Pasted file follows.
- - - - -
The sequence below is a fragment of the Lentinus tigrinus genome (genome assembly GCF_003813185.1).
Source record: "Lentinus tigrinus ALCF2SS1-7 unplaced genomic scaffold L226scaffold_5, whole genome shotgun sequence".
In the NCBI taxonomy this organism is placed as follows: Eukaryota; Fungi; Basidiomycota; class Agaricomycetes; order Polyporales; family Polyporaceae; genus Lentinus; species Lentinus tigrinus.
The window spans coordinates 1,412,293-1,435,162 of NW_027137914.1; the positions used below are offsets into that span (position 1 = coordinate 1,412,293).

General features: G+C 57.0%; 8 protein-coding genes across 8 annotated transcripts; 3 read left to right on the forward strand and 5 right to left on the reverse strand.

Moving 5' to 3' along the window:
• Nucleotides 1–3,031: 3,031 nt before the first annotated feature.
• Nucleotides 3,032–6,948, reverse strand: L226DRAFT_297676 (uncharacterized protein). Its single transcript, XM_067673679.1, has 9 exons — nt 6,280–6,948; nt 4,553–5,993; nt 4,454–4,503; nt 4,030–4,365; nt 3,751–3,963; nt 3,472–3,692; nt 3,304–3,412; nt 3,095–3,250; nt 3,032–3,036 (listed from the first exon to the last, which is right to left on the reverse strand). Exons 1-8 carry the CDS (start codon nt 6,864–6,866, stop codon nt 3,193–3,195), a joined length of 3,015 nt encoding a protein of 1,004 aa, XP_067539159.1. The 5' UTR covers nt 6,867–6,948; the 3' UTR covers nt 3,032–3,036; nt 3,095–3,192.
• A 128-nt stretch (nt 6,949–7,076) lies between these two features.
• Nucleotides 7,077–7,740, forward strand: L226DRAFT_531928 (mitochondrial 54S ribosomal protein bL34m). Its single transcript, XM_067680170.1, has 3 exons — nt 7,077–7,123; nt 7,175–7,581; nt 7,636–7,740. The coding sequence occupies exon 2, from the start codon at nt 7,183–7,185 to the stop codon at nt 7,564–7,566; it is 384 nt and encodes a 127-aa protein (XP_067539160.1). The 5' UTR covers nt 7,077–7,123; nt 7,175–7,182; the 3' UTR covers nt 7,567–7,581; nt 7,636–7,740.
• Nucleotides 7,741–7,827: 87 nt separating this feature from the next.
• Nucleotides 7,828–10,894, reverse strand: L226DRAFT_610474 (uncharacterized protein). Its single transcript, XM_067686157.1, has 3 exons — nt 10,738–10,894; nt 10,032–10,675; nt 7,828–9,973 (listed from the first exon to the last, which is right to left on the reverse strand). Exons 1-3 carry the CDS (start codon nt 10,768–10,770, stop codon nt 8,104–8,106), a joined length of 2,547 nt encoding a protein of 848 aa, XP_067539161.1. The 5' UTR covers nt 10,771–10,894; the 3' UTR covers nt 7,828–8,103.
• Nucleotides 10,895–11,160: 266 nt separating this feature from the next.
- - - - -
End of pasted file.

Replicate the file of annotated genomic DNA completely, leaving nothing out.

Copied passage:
The sequence below is a fragment of the Lentinus tigrinus genome (genome assembly GCF_003813185.1).
Source record: "Lentinus tigrinus ALCF2SS1-7 unplaced genomic scaffold L226scaffold_5, whole genome shotgun sequence".
In the NCBI taxonomy this organism is placed as follows: Eukaryota; Fungi; Basidiomycota; class Agaricomycetes; order Polyporales; family Polyporaceae; genus Lentinus; species Lentinus tigrinus.
The window spans coordinates 1,412,293-1,435,162 of NW_027137914.1; the positions used below are offsets into that span (position 1 = coordinate 1,412,293).

General features: G+C 57.0%; 8 protein-coding genes across 8 annotated transcripts; 3 read left to right on the forward strand and 5 right to left on the reverse strand.

Moving 5' to 3' along the window:
• Nucleotides 1–3,031: 3,031 nt before the first annotated feature.
• Nucleotides 3,032–6,948, reverse strand: L226DRAFT_297676 (uncharacterized protein). Its single transcript, XM_067673679.1, has 9 exons — nt 6,280–6,948; nt 4,553–5,993; nt 4,454–4,503; nt 4,030–4,365; nt 3,751–3,963; nt 3,472–3,692; nt 3,304–3,412; nt 3,095–3,250; nt 3,032–3,036 (listed from the first exon to the last, which is right to left on the reverse strand). Exons 1-8 carry the CDS (start codon nt 6,864–6,866, stop codon nt 3,193–3,195), a joined length of 3,015 nt encoding a protein of 1,004 aa, XP_067539159.1. The 5' UTR covers nt 6,867–6,948; the 3' UTR covers nt 3,032–3,036; nt 3,095–3,192.
• A 128-nt stretch (nt 6,949–7,076) lies between these two features.
• Nucleotides 7,077–7,740, forward strand: L226DRAFT_531928 (mitochondrial 54S ribosomal protein bL34m). Its single transcript, XM_067680170.1, has 3 exons — nt 7,077–7,123; nt 7,175–7,581; nt 7,636–7,740. The coding sequence occupies exon 2, from the start codon at nt 7,183–7,185 to the stop codon at nt 7,564–7,566; it is 384 nt and encodes a 127-aa protein (XP_067539160.1). The 5' UTR covers nt 7,077–7,123; nt 7,175–7,182; the 3' UTR covers nt 7,567–7,581; nt 7,636–7,740.
• Nucleotides 7,741–7,827: 87 nt separating this feature from the next.
• Nucleotides 7,828–10,894, reverse strand: L226DRAFT_610474 (uncharacterized protein). Its single transcript, XM_067686157.1, has 3 exons — nt 10,738–10,894; nt 10,032–10,675; nt 7,828–9,973 (listed from the first exon to the last, which is right to left on the reverse strand). Exons 1-3 carry the CDS (start codon nt 10,768–10,770, stop codon nt 8,104–8,106), a joined length of 2,547 nt encoding a protein of 848 aa, XP_067539161.1. The 5' UTR covers nt 10,771–10,894; the 3' UTR covers nt 7,828–8,103.
• Nucleotides 10,895–11,160: 266 nt separating this feature from the next.